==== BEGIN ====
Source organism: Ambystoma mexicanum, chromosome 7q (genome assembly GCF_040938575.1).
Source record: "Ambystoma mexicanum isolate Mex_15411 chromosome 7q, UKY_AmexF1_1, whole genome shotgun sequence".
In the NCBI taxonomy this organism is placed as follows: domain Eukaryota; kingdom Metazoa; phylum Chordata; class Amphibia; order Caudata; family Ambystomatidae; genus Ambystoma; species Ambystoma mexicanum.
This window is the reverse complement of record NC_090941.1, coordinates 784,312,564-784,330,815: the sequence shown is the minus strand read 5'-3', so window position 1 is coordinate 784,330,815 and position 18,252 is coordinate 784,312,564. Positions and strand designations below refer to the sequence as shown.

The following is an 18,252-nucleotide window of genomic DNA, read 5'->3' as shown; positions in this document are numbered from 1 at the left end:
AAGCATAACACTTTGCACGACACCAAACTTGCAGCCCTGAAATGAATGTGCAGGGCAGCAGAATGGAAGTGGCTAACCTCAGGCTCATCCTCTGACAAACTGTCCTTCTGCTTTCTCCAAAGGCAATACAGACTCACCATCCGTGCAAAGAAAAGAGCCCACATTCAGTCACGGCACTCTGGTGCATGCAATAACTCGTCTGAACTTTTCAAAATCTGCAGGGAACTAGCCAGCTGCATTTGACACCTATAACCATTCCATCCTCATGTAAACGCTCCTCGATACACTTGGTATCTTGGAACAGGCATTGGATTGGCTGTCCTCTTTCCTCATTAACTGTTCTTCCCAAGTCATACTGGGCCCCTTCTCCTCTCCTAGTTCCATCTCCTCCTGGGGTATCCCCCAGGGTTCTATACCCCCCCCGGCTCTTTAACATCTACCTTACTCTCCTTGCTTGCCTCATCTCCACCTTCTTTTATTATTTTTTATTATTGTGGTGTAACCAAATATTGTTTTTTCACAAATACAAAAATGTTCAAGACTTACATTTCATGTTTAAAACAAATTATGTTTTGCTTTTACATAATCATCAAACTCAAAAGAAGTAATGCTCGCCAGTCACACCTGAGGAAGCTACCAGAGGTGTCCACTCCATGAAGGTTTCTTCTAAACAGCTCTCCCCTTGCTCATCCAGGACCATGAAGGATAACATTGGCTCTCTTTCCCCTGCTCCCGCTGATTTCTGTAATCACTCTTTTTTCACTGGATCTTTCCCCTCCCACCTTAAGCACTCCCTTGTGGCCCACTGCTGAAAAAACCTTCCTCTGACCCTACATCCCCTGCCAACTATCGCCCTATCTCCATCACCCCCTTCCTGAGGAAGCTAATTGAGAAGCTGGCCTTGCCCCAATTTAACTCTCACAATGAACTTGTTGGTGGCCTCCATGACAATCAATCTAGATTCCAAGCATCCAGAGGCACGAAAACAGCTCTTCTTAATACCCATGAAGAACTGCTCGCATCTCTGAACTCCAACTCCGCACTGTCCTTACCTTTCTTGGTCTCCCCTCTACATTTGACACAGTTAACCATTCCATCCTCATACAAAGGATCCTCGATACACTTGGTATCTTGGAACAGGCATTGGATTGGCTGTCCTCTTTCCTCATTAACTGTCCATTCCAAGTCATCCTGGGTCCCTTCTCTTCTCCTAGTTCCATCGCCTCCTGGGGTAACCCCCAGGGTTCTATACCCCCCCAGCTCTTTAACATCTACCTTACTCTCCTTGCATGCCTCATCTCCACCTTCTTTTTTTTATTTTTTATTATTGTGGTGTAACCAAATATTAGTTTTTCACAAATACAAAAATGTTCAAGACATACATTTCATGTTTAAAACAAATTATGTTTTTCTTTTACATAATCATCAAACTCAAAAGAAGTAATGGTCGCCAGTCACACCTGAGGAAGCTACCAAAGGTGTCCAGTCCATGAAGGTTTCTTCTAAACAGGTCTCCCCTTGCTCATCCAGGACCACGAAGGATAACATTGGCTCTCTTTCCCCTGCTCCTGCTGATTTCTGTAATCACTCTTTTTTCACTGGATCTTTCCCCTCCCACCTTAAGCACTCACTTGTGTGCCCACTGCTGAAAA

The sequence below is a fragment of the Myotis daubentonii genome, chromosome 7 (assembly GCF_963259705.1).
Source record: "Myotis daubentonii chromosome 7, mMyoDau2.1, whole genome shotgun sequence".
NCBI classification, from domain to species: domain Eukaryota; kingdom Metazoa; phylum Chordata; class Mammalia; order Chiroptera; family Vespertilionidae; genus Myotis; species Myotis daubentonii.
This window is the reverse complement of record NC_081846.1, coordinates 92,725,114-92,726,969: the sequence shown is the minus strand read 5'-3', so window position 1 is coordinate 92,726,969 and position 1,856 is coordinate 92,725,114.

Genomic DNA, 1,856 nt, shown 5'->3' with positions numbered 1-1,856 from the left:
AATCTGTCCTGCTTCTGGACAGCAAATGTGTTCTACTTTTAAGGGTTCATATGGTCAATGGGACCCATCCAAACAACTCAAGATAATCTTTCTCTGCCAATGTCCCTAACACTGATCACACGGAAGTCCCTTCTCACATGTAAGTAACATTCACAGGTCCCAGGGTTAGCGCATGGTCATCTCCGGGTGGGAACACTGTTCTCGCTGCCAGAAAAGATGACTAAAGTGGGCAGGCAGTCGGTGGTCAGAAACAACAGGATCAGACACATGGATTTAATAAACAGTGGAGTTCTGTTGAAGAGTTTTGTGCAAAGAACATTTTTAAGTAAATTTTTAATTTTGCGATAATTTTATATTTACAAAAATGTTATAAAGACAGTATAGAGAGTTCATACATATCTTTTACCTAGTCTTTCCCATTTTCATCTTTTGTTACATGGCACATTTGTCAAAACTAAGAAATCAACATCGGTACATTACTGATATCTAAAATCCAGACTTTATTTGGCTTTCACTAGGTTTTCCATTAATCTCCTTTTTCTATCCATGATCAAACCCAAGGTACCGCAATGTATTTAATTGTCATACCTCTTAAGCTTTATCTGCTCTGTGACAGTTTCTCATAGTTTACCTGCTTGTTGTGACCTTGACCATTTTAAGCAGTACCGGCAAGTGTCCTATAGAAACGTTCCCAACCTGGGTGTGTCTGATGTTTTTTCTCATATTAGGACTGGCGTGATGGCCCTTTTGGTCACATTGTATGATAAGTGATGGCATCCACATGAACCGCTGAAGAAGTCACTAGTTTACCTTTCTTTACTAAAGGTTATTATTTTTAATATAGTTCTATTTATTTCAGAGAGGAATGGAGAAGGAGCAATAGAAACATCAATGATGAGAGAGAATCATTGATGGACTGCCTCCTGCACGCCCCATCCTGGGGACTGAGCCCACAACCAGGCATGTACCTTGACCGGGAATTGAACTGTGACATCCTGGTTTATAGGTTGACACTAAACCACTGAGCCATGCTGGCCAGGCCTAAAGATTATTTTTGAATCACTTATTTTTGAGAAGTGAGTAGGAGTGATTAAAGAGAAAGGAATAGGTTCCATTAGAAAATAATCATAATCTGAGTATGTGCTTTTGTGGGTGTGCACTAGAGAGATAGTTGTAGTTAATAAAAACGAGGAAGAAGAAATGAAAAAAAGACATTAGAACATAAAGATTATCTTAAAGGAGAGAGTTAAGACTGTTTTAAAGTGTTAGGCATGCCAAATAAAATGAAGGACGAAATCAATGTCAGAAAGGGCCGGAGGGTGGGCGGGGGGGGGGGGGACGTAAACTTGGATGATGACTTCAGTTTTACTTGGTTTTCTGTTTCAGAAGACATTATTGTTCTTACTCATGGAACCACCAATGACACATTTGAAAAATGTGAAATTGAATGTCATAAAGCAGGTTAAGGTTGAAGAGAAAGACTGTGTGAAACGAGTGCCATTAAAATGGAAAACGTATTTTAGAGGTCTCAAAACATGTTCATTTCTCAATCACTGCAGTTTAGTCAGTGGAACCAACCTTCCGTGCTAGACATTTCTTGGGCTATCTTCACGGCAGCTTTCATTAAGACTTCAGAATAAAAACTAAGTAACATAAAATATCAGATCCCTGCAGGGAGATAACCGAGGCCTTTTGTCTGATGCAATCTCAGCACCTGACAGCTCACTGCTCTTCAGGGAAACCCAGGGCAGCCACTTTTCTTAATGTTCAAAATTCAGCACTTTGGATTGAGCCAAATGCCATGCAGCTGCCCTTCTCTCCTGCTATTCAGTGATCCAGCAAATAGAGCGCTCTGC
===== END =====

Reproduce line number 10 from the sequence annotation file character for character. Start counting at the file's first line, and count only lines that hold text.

This window is the reverse complement of record NC_081846.1, coordinates 92,725,114-92,726,969: the sequence shown is the minus strand read 5'-3', so window position 1 is coordinate 92,726,969 and position 1,856 is coordinate 92,725,114.